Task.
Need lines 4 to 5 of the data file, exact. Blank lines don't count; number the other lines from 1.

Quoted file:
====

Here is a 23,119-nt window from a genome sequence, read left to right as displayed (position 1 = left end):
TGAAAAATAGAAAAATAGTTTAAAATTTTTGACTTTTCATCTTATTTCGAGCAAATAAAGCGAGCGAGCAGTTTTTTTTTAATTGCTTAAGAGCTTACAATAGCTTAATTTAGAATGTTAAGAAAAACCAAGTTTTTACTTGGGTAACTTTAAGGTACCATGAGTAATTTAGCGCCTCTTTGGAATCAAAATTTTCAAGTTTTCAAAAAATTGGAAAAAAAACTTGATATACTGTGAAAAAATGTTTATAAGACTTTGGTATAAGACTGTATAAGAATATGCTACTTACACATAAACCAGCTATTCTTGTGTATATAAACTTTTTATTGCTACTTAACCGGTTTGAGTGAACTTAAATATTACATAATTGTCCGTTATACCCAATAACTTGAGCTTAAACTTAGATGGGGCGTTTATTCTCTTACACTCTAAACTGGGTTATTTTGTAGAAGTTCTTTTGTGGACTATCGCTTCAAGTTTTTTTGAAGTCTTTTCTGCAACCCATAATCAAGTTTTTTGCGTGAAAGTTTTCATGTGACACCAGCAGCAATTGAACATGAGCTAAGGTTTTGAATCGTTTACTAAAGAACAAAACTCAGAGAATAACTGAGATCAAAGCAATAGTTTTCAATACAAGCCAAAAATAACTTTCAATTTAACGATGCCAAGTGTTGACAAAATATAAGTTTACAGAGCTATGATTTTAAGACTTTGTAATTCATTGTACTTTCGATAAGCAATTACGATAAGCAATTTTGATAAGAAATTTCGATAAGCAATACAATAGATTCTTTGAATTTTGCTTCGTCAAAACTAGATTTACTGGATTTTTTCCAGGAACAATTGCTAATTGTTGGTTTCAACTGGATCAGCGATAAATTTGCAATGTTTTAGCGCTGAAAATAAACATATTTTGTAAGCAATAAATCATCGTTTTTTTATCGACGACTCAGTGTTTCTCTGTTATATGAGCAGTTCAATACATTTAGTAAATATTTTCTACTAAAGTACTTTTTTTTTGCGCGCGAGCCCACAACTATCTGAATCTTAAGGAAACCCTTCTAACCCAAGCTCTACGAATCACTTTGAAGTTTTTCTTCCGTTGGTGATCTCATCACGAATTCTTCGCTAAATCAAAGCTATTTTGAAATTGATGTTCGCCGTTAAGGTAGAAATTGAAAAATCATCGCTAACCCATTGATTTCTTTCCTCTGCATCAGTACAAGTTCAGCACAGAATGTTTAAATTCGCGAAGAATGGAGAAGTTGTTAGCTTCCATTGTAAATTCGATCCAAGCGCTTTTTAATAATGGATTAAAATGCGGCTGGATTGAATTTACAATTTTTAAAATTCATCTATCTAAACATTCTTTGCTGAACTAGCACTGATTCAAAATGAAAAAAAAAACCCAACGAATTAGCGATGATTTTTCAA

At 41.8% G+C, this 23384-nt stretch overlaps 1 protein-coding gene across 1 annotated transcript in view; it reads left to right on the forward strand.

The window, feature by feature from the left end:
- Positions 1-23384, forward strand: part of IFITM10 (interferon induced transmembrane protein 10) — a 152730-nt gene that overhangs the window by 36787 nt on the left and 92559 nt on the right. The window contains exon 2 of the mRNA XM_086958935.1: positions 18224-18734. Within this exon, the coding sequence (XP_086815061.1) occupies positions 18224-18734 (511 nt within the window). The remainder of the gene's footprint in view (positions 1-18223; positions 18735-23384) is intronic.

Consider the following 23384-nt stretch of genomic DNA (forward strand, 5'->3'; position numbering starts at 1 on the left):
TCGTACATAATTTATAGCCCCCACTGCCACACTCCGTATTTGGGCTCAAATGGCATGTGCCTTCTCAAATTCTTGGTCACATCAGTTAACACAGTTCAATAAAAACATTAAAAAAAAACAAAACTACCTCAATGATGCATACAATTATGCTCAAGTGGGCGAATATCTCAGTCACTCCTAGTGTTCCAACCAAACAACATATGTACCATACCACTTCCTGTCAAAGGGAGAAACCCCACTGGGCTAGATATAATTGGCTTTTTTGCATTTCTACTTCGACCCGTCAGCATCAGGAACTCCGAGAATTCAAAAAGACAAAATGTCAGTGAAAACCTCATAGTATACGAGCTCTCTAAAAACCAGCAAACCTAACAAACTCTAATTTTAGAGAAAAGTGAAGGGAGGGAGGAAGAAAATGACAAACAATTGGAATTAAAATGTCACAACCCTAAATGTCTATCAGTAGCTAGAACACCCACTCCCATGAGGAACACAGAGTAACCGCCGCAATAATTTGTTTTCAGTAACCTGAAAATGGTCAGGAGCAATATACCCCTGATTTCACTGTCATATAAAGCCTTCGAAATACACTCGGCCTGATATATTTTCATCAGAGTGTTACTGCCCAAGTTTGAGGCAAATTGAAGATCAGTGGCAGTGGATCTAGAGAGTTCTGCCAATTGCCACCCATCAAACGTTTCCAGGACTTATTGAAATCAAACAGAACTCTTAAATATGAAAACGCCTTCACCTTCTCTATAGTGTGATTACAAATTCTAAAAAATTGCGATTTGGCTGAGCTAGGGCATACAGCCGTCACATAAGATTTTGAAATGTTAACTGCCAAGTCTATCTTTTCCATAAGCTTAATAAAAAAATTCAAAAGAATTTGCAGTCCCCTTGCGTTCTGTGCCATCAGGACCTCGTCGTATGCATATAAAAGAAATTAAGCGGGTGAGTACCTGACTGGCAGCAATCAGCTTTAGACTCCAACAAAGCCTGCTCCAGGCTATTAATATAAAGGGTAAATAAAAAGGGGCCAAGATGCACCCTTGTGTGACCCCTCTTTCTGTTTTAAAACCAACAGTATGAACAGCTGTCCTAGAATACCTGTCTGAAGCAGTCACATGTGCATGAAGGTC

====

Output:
The window, feature by feature from the left end:
- Positions 1-23384, forward strand: part of IFITM10 (interferon induced transmembrane protein 10) — a 152730-nt gene that overhangs the window by 36787 nt on the left and 92559 nt on the right. The window contains exon 2 of the mRNA XM_086958935.1: positions 18224-18734. Within this exon, the coding sequence (XP_086815061.1) occupies positions 18224-18734 (511 nt within the window). The remainder of the gene's footprint in view (positions 1-18223; positions 18735-23384) is intronic.